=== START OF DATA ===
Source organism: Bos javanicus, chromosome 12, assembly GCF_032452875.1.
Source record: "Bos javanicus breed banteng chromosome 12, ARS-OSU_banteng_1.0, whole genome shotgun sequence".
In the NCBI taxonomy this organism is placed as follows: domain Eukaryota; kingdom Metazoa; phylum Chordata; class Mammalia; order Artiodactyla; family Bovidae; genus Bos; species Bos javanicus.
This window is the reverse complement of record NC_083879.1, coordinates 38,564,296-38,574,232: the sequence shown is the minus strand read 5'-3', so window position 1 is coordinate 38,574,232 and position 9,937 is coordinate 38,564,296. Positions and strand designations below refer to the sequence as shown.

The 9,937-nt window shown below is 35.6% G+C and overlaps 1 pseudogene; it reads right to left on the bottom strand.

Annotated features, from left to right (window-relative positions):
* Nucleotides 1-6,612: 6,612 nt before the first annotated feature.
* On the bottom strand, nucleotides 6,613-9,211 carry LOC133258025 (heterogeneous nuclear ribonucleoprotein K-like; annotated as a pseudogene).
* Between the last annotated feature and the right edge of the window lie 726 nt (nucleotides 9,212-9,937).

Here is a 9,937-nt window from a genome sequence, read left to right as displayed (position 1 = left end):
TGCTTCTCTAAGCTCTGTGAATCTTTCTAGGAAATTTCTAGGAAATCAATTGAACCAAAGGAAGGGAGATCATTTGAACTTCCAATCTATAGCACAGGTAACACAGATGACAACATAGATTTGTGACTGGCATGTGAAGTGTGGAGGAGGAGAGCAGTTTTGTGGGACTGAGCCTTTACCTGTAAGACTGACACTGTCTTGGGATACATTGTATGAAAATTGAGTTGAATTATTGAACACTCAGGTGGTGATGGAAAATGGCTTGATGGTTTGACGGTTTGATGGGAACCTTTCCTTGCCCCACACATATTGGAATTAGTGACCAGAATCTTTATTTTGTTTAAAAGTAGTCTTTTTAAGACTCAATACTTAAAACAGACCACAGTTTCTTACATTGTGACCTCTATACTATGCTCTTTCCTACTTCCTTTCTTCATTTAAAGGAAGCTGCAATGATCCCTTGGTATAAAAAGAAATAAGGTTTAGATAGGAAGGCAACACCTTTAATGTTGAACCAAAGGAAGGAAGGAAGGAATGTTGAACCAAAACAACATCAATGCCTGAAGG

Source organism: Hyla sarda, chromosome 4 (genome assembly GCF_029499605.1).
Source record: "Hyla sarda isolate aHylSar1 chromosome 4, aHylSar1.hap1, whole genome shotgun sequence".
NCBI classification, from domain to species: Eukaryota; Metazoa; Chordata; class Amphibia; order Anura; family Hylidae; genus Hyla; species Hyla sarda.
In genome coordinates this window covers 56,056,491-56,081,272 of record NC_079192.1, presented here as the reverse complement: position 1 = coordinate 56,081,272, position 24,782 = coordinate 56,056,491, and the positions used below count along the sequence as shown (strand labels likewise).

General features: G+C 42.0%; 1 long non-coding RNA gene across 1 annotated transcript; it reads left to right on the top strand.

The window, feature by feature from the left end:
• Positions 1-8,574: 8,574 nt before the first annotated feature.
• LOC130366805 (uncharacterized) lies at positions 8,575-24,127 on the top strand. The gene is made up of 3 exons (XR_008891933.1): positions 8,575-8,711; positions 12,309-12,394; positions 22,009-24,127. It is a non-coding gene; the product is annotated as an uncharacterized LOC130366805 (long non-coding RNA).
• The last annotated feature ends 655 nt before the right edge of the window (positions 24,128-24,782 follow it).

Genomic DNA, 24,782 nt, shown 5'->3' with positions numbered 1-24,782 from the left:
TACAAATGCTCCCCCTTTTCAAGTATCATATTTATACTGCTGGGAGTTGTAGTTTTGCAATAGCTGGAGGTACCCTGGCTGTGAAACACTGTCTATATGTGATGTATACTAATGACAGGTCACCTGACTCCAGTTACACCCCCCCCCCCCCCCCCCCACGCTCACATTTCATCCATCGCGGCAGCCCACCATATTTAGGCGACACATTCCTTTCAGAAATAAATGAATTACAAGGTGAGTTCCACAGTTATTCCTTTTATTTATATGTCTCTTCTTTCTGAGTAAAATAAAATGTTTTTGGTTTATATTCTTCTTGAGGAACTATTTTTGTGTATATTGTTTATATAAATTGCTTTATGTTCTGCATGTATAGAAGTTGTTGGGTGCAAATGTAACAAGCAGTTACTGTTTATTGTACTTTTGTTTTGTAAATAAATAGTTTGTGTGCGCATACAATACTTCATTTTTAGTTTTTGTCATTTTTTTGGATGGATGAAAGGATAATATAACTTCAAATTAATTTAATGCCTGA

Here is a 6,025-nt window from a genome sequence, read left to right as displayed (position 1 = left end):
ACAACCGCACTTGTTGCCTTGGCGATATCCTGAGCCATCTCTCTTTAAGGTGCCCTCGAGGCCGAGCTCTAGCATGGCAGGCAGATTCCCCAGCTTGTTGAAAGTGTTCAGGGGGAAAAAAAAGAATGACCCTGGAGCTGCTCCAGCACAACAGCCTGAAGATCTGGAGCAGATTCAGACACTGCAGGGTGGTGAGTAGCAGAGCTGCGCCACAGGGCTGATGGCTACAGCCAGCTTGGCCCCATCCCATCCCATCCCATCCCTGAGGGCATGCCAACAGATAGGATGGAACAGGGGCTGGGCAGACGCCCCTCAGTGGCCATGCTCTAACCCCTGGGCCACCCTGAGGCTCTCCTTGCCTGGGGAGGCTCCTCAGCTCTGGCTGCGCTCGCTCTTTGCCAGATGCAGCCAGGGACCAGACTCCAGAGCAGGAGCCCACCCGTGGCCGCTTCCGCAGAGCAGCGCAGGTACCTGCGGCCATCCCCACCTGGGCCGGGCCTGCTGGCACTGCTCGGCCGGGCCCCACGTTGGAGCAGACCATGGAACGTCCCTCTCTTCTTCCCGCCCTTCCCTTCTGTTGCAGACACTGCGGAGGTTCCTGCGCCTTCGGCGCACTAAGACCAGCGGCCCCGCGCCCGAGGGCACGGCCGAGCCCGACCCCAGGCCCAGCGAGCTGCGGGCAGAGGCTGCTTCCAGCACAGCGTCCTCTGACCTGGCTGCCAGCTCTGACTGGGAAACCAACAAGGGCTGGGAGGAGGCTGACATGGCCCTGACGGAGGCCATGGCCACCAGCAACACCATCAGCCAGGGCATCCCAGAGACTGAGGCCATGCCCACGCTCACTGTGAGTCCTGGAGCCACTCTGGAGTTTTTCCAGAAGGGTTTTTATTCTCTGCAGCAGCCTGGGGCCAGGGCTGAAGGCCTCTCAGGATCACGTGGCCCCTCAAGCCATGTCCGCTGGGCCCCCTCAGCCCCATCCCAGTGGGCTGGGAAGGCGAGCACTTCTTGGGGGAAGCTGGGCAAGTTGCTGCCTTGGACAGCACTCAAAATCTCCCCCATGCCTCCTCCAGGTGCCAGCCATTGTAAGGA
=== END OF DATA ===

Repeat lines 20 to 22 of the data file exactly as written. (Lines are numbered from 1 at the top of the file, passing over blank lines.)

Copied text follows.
• The last annotated feature ends 655 nt before the right edge of the window (positions 24,128-24,782 follow it).

Genomic DNA, 24,782 nt, shown 5'->3' with positions numbered 1-24,782 from the left:
TACAAATGCTCCCCCTTTTCAAGTATCATATTTATACTGCTGGGAGTTGTAGTTTTGCAATAGCTGGAGGTACCCTGGCTGTGAAACACTGTCTATATGTGATGTATACTAATGACAGGTCACCTGACTCCAGTTACACCCCCCCCCCCCCCCCCCCACGCTCACATTTCATCCATCGCGGCAGCCCACCATATTTAGGCGACACATTCCTTTCAGAAATAAATGAATTACAAGGTGAGTTCCACAGTTATTCCTTTTATTTATATGTCTCTTCTTTCTGAGTAAAATAAAATGTTTTTGGTTTATATTCTTCTTGAGGAACTATTTTTGTGTATATTGTTTATATAAATTGCTTTATGTTCTGCATGTATAGAAGTTGTTGGGTGCAAATGTAACAAGCAGTTACTGTTTATTGTACTTTTGTTTTGTAAATAAATAGTTTGTGTGCGCATACAATACTTCATTTTTAGTTTTTGTCATTTTTTTGGATGGATGAAAGGATAATATAACTTCAAATTAATTTAATGCCTGA